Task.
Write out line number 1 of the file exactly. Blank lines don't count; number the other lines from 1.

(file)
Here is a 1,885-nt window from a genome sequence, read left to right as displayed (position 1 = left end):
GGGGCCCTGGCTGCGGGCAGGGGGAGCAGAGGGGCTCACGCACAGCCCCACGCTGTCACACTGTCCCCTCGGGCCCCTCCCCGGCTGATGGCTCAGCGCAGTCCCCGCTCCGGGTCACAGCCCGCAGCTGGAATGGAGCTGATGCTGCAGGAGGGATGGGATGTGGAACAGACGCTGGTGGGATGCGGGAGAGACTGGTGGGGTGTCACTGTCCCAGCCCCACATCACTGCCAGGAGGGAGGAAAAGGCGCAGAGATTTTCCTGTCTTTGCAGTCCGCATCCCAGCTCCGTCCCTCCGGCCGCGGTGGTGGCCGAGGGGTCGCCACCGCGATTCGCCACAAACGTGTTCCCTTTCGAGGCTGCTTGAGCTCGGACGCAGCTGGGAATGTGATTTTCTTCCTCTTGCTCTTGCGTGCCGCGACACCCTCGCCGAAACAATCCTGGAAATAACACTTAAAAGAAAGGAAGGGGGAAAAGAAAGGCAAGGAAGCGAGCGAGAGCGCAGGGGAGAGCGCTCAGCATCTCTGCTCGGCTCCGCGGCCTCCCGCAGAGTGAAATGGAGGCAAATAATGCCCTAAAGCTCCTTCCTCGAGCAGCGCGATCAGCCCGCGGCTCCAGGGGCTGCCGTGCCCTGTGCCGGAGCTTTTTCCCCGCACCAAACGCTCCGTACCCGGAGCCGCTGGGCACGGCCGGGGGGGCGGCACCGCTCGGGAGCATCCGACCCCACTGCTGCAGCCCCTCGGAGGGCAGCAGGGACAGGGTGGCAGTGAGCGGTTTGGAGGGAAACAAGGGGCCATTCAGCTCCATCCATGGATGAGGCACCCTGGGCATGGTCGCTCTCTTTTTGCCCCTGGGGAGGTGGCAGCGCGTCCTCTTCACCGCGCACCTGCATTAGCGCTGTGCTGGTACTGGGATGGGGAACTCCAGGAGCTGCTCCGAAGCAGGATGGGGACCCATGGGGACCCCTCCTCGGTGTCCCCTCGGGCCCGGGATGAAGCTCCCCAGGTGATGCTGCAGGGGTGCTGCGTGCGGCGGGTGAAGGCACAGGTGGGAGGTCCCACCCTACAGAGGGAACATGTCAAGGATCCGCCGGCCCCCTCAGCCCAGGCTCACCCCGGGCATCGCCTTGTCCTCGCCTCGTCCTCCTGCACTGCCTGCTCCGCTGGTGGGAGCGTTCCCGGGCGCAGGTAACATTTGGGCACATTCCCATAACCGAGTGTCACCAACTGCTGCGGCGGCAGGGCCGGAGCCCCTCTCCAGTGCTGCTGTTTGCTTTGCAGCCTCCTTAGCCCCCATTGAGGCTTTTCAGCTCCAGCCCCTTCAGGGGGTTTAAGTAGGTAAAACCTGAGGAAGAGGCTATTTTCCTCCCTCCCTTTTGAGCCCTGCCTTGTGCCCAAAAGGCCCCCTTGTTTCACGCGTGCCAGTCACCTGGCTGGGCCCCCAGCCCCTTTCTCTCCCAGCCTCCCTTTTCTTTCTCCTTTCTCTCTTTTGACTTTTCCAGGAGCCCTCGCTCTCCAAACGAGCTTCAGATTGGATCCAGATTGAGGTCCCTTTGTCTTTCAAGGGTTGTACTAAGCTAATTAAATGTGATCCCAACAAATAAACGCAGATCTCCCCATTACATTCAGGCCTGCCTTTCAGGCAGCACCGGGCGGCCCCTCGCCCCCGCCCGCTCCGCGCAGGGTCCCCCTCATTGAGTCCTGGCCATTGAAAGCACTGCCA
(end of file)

Here is a 1,885-nt window from a genome sequence, read left to right as displayed (position 1 = left end):